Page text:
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Bulls, Apes and Dogs - The Rise of China's Animal Rights Movement

From a western perspective, it can often be very difficult to understand or accept the way that animals are treated in some parts of Asia. Japan continue to allow whaling despite massive opposition, bears are crammed into into tight cages with their stomachs cut to extract bile and the shark fin soup trade is strong as ever. Most recently, controversy has risen around the Yulin Lychee and Dog Meat Festival in China's Guangxi Province. 

It's as it sounds, a summer festival which sees residents gather as vendors sell and trade in dog meat. The dogs are displayed live in cages before being taken off to slaughter, which usually means being bludgeoned to death and sometimes means being skinned alive. Many of the dogs are less than a year old. Animal rights is a relatively new concept in China, having only really started gaining traction in the 90s, but with the recent rise of social media usage in the country it has gained an enormous amount of momentum. 

Yulin has come under fire before, weathering a protest campaign both on and offline last year which supposedly put a huge dent in sales (but failed to get the festival shut down) and in 2011 a similar festival in Quanxi which had been happening every autumn for 600 years was banned. The Chinese authorities put an end to it as a direct result of pressure from animal rights activists. They have no such power over Yulin, since city officials deny any involvement with it and cite it as an entirely citizen-run event. 

Some of the push against the dog meat festival can be attributed to the rise in pet ownership across China, but animal rights work in the country extends far beyond just that. In 2010 Chinese activists were able to prevent the introduction of a Spanish bullfighting project to the country and again in 2011 even a planned series of rodeo events were stopped.

Earlier this year Wonderful Friends, a weekly reality TV program with numerous segments featuring animals was lambasted by online campaigners. The show has featured segments involving a chimpanzee being forced into a superman outfit, and another far younger one being introduced to a bear cub. The cub takes a frightened swipe at the baby chimp, which in turn chases the cub around holding a club. The whole thing is played for laughs. Tens of thousands of critics have taken to Sina Weibo (the Chinese Twitter equivalent) to call for the cancellation of the show.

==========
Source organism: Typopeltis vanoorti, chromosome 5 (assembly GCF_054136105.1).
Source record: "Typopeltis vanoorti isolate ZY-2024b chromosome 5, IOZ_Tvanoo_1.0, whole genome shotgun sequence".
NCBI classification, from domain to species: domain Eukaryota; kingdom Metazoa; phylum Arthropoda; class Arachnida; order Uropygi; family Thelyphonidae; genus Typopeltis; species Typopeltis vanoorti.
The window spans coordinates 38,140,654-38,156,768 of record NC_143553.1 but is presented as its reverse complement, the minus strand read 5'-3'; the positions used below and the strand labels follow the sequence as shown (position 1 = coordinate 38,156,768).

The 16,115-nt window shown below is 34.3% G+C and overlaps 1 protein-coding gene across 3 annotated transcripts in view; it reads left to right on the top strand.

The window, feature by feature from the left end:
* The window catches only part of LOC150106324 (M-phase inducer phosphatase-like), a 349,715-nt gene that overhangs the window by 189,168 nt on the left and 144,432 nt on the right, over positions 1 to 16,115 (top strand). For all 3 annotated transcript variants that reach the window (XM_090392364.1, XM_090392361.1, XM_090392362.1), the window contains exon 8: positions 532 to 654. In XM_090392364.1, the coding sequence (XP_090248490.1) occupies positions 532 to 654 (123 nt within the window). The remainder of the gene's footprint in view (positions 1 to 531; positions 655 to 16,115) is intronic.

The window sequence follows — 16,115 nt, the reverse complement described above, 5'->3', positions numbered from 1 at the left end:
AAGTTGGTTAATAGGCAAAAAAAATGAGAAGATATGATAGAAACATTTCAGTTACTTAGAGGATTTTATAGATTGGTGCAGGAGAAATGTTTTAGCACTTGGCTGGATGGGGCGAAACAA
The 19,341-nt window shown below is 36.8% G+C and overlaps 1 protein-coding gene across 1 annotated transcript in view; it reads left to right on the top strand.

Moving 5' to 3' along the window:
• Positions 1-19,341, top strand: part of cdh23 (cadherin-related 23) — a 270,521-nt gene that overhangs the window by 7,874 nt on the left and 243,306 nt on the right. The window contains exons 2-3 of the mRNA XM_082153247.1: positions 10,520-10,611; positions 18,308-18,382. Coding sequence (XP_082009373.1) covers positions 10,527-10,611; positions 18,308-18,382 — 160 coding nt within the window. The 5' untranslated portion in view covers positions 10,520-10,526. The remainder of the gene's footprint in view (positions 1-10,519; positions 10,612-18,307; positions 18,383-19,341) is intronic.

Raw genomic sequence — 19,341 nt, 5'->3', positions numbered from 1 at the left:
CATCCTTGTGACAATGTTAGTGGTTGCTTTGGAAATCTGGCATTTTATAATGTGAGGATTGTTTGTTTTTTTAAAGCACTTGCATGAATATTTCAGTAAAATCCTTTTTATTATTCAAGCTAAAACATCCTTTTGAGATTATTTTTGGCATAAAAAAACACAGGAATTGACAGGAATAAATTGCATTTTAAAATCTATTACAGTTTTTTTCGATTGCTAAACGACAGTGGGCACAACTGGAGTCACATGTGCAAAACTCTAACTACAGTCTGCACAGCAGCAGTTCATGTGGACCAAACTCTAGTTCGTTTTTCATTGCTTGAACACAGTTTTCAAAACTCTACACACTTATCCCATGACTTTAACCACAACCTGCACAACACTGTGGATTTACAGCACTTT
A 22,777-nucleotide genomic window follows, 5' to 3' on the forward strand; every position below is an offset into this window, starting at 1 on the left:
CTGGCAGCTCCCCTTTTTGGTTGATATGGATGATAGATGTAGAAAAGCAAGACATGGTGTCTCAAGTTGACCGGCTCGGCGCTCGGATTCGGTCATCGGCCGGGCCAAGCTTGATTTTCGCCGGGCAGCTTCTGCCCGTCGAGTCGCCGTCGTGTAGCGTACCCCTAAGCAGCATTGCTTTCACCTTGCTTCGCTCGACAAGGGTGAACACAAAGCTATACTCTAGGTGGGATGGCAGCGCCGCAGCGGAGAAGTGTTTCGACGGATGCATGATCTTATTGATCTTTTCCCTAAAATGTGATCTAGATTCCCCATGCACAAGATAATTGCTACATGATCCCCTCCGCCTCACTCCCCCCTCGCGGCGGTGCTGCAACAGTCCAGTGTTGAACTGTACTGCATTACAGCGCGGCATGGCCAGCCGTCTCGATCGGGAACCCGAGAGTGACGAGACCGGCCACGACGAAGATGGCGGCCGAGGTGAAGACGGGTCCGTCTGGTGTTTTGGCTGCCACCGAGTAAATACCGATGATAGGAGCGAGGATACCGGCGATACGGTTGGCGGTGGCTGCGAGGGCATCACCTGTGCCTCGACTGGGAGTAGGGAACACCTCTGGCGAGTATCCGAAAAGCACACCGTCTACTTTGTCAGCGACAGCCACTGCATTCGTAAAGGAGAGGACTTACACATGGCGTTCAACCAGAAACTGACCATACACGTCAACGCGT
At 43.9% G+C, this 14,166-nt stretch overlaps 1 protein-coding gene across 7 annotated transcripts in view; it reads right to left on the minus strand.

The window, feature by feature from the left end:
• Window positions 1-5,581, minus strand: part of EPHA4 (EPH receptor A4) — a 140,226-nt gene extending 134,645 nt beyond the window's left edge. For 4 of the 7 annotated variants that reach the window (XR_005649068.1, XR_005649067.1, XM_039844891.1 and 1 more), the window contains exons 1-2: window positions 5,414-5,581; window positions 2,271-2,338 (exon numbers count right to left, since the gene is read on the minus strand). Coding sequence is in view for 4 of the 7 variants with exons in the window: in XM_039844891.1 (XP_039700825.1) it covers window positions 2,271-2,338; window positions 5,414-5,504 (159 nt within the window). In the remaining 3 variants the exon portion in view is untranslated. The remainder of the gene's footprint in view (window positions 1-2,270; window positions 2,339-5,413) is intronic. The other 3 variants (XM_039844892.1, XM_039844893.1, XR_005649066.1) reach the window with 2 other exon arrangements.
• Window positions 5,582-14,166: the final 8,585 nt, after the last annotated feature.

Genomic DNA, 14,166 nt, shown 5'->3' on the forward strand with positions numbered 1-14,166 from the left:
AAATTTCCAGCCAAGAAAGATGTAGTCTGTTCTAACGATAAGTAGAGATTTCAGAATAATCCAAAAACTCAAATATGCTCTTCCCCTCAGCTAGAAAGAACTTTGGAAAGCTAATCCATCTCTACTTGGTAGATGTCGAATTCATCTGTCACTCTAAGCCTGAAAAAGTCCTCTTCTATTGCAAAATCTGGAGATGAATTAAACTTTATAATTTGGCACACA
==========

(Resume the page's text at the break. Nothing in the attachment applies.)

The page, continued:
The role social media has played in this movement is significant, to say the least. China has had a practiced aversion to any ideologies characterised as 'western' since the days of Mao, but even despite the reluctance to adopt any western platforms, the culture has taken the nation by storm. Sina Weibo had 500 million active users in 2013, whilst the equally Chinese Qzone had 715 million, making it the third largest social media platform on the planet at that time. Even the messaging app WeChat had 236 million monthly active users.

Environmental consciousness is becoming widely regarded as 'trendy' in China anyway. Vegetarian restaurants are becoming more popular and numerous Chinese celebrities have spoken out against animal cruelty, which has only become more influential now that such things can be broadcast online. NBA star Yao Ming has campaigned extensively against the shark fin soup trade, Jackie Chan has been active in the fight against the bear bile trade and Chinese rock star Xie Zheng has been very vocal about his veganism, adopting the slogan 'Don't Eat Friends'.

Sadly none of this was enough to prevent the dog meat festival from going ahead as planned in Yulin, since city officials refused to involve themselves with it. Activists still turned out to protest as well as filming footage of the slaughterhouses to fuel further online campaigning and compile evidence for a court case. One woman even spent thousands of yuan buying hundreds of dogs to save them from their grizzly fate. 

Many patrons of the festival have argued that there are far worse practices for people to get upset about and there's definitely some truth to that, but even beyond the cruelty of the methods used to slaughter the dogs, the animals are kept in unhygienic conditions and the meat carries a huge risk of food poisoning. Even though the festival wasn't stopped, the level of campaigning emanating from China - and especially the nation's youth - speaks volumes for the way that social media is helping to bring animal rights and environmental awareness to the forefront. 

Callum Davies

Callum is a film school graduate who is now making a name for himself as a journalist and content writer. His vices include flat whites and 90s hip-hop. Follow him @CallumAtSMF

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Bulls, Apes and Dogs - The Rise of China's Animal Rights Movement Reviewed by Unknown on Wednesday, June 24, 2015 Rating: 5

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